Whenever something explodes into the zeitgeist, marketers, PR pros and advertisers give in to the temptation to reverse-engineer the success of the communication campaign to find what they can apply to their own projects. This is going on right now with the success of Apple’s iPad release.
The problem is, I think there’s precious little we can glean from these successes because they come along because they’re “blue moon” examples.
- First, the time, effort, resources and luck that went into building the Apple Brand is largely what gave the iPad its credibility and reach (which caused the buzz). Only a tiny handful of organizations will ever wield that power no matter how hard they work.
- Second, when something big like this happens – it mines and depletes the buzz. The public’s attention span isn’t infinite. Tunneling down with a second mine will won’t produce a second strike.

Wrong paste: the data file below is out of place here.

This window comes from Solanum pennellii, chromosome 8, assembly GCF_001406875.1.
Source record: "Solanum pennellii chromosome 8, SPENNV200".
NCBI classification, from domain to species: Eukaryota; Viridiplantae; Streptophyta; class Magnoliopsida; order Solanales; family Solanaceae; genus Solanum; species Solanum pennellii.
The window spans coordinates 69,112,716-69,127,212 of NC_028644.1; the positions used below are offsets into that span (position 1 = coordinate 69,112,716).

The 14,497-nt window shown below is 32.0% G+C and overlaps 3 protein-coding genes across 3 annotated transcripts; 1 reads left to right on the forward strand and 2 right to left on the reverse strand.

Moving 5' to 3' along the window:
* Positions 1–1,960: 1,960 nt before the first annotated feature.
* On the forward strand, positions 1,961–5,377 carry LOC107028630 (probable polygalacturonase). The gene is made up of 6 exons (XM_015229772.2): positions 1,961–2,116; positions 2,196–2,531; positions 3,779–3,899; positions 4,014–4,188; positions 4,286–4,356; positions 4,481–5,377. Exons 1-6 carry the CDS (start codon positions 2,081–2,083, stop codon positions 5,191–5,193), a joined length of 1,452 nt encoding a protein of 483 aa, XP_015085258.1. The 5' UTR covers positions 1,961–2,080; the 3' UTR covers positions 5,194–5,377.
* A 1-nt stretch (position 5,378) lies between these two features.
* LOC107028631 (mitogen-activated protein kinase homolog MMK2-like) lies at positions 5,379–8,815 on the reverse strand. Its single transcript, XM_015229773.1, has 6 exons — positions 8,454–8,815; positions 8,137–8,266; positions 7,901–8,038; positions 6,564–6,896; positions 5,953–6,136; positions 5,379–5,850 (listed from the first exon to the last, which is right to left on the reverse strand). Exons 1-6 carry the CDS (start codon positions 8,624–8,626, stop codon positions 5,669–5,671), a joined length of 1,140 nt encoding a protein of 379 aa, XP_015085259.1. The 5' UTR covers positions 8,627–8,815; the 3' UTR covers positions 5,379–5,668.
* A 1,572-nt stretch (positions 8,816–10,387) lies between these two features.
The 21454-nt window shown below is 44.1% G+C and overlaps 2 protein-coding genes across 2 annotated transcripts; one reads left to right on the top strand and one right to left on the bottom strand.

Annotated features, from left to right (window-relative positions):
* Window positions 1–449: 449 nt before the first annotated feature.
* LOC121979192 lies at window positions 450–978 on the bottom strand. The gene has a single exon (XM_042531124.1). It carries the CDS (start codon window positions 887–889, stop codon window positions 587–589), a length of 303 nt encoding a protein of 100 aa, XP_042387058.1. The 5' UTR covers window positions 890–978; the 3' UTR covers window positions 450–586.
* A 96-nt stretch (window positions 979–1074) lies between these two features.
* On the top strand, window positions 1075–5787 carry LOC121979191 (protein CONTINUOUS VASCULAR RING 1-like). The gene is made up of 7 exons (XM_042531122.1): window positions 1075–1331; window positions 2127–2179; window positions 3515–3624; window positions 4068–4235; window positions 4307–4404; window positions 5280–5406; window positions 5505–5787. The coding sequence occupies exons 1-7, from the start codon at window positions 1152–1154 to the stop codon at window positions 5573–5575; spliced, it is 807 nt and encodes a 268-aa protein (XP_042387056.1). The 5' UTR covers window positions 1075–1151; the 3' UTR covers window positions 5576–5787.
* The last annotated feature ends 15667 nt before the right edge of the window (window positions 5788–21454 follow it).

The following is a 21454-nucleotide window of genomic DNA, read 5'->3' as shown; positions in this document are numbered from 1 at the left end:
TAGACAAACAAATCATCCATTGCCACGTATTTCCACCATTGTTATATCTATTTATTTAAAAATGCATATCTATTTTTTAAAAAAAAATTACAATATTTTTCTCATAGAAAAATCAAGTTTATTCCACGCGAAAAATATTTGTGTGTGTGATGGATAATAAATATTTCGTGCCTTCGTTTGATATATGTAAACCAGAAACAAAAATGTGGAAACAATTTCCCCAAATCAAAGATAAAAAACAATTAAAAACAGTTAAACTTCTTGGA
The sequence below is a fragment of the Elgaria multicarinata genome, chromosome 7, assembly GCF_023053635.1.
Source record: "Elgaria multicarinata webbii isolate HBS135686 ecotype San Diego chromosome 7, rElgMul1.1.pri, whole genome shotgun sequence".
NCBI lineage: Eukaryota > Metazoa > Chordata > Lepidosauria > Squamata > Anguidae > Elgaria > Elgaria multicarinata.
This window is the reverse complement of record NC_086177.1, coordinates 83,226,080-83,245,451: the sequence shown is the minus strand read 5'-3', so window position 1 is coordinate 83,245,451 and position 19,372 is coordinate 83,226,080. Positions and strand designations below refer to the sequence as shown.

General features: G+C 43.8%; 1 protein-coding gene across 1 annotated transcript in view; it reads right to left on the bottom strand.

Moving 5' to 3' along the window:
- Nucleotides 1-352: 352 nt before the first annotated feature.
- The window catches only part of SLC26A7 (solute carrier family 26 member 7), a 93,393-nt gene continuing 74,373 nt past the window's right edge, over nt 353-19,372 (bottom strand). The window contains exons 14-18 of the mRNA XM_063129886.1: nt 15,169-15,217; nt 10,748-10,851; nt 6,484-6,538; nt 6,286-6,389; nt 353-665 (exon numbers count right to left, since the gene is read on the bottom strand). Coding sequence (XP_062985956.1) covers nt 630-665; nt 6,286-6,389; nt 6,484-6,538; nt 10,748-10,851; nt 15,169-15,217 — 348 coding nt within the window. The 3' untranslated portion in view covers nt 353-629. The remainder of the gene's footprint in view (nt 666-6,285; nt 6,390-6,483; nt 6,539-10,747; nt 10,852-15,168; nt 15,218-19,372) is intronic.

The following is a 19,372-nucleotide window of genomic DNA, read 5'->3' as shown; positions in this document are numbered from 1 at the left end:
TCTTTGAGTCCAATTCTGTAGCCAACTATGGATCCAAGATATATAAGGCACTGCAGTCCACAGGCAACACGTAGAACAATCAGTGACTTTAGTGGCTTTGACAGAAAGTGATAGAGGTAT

- Third, the real trick often isn’t reducing a success to a set of maxims – it’s knowing when those maxims apply and when they don’t (because none are absolute). Seth Godin observes that the iPad case study is a good example of the success that happens when one doesn’t try to please everyone – however there are situations (like customer service) where pleasing everyone is critical.
Doubtless there is value in examining them and trying to gain insight – but we need to be careful about leaning on those insights too heavily. They very likely don’t apply beyond the “blue moon” example. At the very least, they won’t be nearly as powerful the second time around.